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    Well, I make a living milking 50 cows. This farm supports Me , my wife, our 2 kids, my mom and dad, my grandma who just came to live with us, and bails out my younger brother when he is broke(often). We don't have the farm paid for. We don't have any off farm income. We rotational graze our cows, keep feed costs down, sell reg. breeding stock, and pinch our pennies. We started from scratch...I mean nothing, when I was in highschool. We didn't borrow money and grew as we could afford to. I have no interest in getting any bigger. Check the auction listings....just as many "big boys" selling out as anyone else. Economies of scale are highly overrated. Who are our biggest competitors in the global marketplace.........a bunch of low tech, cheap milk countries that are grass based. Don't buy the crap, you can make it if you want to. You have to be willing to sacrifice a little, work hard and never give up. I don't have alot of money....but I don't have to punch a time clock or ask anyone permission to do anything. I always wanted to be a farmer, so thats what I am.
     
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  11. JeffNY

    JeffNY Seeking Type

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    Let me explain myself in detail after reading some of the replies (replies make me think of things I leave out).


    I know of a farm that is organic, they milk 9 Jerseys, they milk from March to December, or so. They don't milk in the winter because it is tooo cold, and live up north in the Adirondacks, gets quite nasty up there. He is planning on going to 18, due to the demand, but might not if he can't get help. He makes enough money to take a trip to Italy off of 9 cows. Now my goal isn't to go on trips, but the fact it's a consistent income over the beef and the hay sales. So a small herd, especially if you don't have a lot of overhead etc can make some cash. I was talking with a grain producer, organic grain producer (finding the source and seeing what the prices are like, which aren't bad). He said he knows of a farm that milks primarily during the months they can graze, since they dont have to buy much grain, or put up much hay they make almost total profit. Basically, whatever they bring in goes into their pocket vs into expenses etc. So two examples of organic dairy that makes a nice profit, small dairy too. The last one I mentioned doesn't have storage space, so that is why they milk during the growing season.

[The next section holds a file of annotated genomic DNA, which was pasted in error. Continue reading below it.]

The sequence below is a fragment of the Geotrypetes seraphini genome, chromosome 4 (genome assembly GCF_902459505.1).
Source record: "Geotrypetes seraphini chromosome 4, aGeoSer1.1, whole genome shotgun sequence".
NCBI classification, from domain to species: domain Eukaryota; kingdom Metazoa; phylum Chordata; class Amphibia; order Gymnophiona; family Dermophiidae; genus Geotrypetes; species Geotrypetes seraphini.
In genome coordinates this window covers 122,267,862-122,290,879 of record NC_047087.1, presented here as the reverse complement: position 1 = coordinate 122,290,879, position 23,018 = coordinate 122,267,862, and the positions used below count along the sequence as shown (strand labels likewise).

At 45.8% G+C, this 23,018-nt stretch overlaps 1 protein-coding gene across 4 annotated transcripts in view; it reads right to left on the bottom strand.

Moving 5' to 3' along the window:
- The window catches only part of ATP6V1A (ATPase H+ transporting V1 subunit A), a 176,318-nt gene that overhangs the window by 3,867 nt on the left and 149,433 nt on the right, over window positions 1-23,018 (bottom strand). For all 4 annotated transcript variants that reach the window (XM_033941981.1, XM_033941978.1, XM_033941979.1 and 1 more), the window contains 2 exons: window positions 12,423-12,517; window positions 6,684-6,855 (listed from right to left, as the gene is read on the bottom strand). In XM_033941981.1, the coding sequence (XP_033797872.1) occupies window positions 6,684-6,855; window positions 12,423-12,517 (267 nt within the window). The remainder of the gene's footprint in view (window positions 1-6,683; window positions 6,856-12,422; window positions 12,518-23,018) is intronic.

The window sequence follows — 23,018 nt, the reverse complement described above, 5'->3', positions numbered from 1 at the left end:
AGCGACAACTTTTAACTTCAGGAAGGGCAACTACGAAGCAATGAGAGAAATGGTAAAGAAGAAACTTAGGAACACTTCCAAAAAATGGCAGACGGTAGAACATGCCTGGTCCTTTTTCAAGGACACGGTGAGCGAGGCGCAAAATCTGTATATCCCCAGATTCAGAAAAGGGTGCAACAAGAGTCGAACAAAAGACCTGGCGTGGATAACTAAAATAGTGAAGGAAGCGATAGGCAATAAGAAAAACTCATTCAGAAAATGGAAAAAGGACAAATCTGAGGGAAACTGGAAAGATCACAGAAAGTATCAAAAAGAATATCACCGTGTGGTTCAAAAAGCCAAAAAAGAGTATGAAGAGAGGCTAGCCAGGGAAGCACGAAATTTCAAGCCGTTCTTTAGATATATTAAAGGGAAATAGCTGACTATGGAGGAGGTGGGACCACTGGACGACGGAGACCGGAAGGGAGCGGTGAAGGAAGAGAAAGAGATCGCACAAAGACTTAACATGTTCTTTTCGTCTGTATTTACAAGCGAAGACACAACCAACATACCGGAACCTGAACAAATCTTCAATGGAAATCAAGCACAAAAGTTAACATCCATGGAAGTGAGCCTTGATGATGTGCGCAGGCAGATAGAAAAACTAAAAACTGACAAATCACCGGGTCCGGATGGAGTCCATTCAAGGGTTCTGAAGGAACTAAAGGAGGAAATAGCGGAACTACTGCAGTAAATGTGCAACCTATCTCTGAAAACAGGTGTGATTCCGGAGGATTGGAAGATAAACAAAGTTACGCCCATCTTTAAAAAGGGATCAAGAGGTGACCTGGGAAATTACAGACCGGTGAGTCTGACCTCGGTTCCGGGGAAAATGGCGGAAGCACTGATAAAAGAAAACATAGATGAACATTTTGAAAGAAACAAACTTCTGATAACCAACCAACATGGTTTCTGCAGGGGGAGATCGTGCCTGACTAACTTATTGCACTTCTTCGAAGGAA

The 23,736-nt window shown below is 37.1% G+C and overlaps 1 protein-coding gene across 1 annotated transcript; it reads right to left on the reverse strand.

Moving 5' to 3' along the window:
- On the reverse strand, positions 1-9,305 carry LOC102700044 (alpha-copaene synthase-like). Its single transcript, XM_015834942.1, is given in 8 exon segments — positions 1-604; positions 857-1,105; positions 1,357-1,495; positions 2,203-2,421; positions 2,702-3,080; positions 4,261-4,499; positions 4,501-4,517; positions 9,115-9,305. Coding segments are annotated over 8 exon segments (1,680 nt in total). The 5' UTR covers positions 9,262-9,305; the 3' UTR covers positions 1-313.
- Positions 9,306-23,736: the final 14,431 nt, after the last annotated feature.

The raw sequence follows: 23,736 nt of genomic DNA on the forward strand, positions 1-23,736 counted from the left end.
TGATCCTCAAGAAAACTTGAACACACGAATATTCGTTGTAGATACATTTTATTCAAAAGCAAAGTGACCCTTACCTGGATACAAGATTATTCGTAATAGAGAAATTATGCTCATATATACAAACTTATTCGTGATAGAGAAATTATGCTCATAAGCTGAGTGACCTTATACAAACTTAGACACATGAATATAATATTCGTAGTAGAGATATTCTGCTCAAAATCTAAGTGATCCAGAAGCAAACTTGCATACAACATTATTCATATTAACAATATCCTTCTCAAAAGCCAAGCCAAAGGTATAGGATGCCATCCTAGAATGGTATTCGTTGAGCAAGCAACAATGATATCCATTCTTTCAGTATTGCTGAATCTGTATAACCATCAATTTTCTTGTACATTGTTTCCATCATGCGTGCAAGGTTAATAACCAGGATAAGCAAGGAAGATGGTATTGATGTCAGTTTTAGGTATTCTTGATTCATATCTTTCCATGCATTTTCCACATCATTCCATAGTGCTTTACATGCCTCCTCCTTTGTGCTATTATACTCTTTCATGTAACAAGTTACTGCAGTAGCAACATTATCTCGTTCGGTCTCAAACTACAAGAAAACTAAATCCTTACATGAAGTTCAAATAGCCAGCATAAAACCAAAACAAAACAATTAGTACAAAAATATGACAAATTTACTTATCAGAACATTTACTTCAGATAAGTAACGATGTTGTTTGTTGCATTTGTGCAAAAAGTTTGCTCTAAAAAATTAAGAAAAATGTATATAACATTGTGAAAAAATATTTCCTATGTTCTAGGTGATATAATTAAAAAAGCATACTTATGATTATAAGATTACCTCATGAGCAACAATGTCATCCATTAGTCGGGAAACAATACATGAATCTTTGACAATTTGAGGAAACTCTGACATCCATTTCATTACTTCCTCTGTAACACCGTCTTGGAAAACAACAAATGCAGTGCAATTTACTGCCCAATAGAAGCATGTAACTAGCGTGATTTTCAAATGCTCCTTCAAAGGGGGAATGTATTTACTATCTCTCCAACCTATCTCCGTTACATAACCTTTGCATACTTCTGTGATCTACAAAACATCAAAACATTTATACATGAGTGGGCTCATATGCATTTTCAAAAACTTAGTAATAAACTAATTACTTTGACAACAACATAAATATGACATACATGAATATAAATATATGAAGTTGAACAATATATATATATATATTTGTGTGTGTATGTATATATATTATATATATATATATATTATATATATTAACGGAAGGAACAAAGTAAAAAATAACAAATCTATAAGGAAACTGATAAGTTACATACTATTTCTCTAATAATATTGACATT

Now as far as my plans, see on a yearly basis during crop season, we have minimal expenses. We don't have break downs, if anything happens its minor (I grease and keep things in top condition, we have a baler that was bought in 98 that still looks new (wash it too each fall)). All the equipment is bought and paid for, so each year the expenses are primarily the oil for the spring change, filters, twine, and grease. Of course the spring shots (rabies). So vet expenses are small, and heck we see the vet maybe once a year. The reason why things run so smooth here is because im always on top of it, I don't let things go, I run the machinery, and would never hire someone to operate something unless they were as good as I am (not an ego, but ive seen how hired help can take care of things).

    My feed we put up, we don't buy feed except for grain. Of course we have to buy grain, but up untill now we didn't buy as much, I find with good quality feed, grain becomes candy vs beneficial. I compared ours with other animals (Grained vs ours), and I see no difference. Ours are beyond energetic, and heck one of the cows taped at 1500lbs, she is huge, her father was big too, and she is as big as he was. The feed I put up ( I say I because I make the call and cut when its good), is quality. We don't have feed that is dusty, the animals chunk it down, and actually anyone who buys some has no waste. Funny compliment I got one time from this horse farmer. "There is only one other farmer that could put up alfalfa like yours, and he was 75 yrs old". That made me feel damn good, here im 25 and I can compare to someone with more experience than I? Of course I know some guys that are in their 50's and make some ok hay. Not sure why I have the nack for it, but maybe its because ive seen a lot of mistakes, or take pride in what I do.. This is what I mean by quality vs quantity. I see farms that do put up good corn and grass silage, and even hay. However the BIG farms ive noticed a difference. For example, this small farm we got some animals from stores their silage in a silo etc. The smell of the feed is totally different, it is sweeter, not sour. Of course feed out of a silo is better than a trench and those big farms can't economically use a harvestore or a silo due to cost, etc. Funny how the one person at the farm mentioned milking 750 cows did say "the feed out of a silo is better, but we cant use them due to the cost, because of the volume needed". You can smell the difference..

    So yes we put up our own feed, we also have minimal labor etc, keep it small and labor is also not as much of a issue.